Mail-order brides

Mail-order brides are women who marry their partners after having responded to advertisements for wives or having been selected from their own personals that were posted in newspapers, catalogs, Internet sites, or through marriage broker services. This practice has been used as a legal method of migrating to the United States since the early colonial era.

In the history of the United States, men traditionally immigrated to the new colonies and across the frontiers in far greater numbers than did women. As they settled and began building communities, they wanted marital partners. Single men, who often could not find spouses, needed alternative methods of introduction to women. Finding women who were willing to migrate to remote areas and become spouses to men they hardly knew required effort. Sometimes, men hoped to find a wife through the creation of advertisements or by responding to them. Long-distance location of spouses through advertisements continues to be practiced in America in the early twenty-first century.Intermarriage;mail-order brides[mail order brides]Mail-order brides[Mail order brides]Intermarriage;mail-order brides[mail order brides][cat]WOMEN;Mail-order brides[03360][cat]FAMILY ISSUES;Mail-order brides[03360][cat]PUSH-PULL FACTORS;Mail-order brides[03360]

Early American History

During the American colonial era, in locations where the population of women was low, some colonies brought in women who were eager for a new start in the New World. An early known incidence of this was in 1619, when the Virginia Company of LondonVirginia Company of London sent its first ship that carried “mail-order brides” to colonists. Interested men reimbursed the company by paying 120 pounds of tobacco for the women’s transportation. During the early eighteenth century, France began shipping women to New Orleans. Later, during the western frontier and California gold rush days, bachelors from the West sought women from the eastern states and other countries to join them. Some men contacted friends and church groups, while others advertised in newspapers.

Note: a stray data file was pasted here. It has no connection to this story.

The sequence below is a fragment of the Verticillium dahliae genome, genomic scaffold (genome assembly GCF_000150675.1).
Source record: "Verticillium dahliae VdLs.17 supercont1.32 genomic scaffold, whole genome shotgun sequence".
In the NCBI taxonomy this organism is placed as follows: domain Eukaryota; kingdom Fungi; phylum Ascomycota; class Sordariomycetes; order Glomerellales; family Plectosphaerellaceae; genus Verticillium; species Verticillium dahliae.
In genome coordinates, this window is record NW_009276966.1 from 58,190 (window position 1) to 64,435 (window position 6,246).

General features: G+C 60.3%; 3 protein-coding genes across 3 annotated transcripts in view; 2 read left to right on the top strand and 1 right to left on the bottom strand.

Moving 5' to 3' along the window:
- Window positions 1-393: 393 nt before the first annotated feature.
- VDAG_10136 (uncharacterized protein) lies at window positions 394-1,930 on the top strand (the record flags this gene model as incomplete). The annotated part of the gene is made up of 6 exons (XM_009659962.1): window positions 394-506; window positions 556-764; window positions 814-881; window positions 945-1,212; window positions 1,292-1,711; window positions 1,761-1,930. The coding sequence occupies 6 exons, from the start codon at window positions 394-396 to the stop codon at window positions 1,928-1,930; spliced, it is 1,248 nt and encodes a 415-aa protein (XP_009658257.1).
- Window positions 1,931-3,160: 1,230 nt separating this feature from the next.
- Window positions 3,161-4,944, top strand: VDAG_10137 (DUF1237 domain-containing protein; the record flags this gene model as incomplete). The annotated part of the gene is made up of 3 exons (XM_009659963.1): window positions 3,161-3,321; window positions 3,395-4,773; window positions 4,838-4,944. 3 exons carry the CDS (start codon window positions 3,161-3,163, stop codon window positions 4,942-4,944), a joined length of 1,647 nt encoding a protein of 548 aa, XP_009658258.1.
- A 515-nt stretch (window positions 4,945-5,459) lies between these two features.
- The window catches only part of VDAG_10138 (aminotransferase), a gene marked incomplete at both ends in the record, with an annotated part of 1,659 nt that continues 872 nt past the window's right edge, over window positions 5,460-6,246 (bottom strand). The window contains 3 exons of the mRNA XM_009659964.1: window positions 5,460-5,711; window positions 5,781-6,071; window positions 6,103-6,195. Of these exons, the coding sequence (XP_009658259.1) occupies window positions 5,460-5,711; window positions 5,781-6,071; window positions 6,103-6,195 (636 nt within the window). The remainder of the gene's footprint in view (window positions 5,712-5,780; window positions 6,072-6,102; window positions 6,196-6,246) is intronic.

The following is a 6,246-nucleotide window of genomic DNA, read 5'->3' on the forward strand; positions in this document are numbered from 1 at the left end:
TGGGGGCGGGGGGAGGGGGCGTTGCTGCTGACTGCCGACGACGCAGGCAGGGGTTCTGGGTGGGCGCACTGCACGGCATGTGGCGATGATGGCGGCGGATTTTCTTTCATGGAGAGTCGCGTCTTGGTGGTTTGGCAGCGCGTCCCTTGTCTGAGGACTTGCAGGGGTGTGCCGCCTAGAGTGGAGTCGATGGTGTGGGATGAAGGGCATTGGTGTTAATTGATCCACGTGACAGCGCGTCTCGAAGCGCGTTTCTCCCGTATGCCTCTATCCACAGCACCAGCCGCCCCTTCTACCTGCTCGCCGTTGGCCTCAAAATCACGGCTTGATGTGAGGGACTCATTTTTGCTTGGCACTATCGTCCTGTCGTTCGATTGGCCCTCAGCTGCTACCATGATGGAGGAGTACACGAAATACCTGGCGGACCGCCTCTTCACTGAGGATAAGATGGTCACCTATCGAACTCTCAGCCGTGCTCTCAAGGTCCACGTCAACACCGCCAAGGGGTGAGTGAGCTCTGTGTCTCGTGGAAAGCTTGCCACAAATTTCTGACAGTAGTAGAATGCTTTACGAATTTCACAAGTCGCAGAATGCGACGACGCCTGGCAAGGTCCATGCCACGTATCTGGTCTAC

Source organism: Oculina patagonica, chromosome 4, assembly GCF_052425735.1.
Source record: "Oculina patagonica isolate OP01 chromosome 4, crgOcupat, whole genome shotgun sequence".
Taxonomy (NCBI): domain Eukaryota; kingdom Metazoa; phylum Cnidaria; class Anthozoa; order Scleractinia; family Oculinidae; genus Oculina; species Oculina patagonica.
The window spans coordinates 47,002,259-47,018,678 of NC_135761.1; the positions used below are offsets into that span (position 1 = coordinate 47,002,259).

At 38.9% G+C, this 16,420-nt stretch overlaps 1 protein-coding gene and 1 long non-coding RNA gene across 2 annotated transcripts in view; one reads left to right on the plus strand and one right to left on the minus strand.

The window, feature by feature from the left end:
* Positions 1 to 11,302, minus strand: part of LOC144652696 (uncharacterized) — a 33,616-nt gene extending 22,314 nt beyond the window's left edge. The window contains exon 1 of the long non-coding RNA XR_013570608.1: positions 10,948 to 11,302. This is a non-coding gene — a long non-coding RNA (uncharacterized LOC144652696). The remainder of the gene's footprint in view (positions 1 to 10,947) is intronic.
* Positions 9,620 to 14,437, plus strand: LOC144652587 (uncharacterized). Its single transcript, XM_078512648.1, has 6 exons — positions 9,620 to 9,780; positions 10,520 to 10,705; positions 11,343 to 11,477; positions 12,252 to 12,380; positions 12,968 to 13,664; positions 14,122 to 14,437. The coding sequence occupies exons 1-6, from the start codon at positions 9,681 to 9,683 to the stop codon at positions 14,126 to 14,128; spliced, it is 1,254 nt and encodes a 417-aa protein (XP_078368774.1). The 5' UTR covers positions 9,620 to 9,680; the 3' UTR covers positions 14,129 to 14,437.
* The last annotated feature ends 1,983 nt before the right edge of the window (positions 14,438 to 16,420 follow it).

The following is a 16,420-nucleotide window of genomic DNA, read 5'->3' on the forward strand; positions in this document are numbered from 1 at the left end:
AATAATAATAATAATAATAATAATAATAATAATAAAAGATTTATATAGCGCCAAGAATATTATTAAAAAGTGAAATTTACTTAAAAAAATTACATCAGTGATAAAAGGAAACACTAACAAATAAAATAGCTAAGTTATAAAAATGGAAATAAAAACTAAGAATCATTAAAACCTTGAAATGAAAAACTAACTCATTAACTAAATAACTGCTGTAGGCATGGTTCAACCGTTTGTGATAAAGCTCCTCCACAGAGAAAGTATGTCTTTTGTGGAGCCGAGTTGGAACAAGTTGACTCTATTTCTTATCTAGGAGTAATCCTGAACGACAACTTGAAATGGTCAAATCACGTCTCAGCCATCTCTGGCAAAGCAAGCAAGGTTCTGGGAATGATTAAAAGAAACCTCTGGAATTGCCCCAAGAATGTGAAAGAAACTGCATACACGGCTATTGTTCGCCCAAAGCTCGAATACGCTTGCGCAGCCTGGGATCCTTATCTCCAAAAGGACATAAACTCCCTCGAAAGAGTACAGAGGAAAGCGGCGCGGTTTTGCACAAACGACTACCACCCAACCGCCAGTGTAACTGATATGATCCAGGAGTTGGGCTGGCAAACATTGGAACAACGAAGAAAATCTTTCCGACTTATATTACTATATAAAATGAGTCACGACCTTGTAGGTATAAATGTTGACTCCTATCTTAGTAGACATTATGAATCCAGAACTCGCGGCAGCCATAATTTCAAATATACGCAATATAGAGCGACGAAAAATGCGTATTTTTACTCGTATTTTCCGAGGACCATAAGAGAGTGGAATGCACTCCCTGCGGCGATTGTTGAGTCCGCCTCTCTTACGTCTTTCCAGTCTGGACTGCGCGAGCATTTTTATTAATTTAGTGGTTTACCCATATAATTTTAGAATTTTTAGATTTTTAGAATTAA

During the nineteenth century, mail-order catalogs advertising prospective brides as well as marriage brokerage services emerged. Like seeds and clothing, women could be ordered through catalogs; hence, they were dubbed “mail-order brides.” While some men who lived in remote areas used these services because of a continued lack of women in the vicinity, others chose mail-order services as a convenient method of selecting particular characteristics in their spouses. At the turn of the twentieth century, for example, Japanese and other Asian immigrants often resorted to selecting mates from pictures; those Photography;and “picture brides”[picture brides]“Picture brides”[picture brides];JapaneseJapanese immigrants;”picture brides”[picture brides]chosen “picture brides” then migrated to the United States. These men hoped to marry women from similar cultural backgrounds.

Late Twentieth Century Developments

By the 1970’s, career options were moving more and more American women away from the traditional role of the stay-at-home wife. Many Western men adapted to and supported these changes, while others met traditional wives, but other men chose to seek an alternative option through the use of mail-order bride services. These men were in search of a spouse from a traditional or non-Western background. They purchased advertisement literature that described eligible women, selected their choice from among those depicted, and worked toward obtaining their brides. Most of the bridal candidates who advertised were underprivileged women from developing countries. Poverty and other woes enticed them to seek their fortunes in an entirely new culture.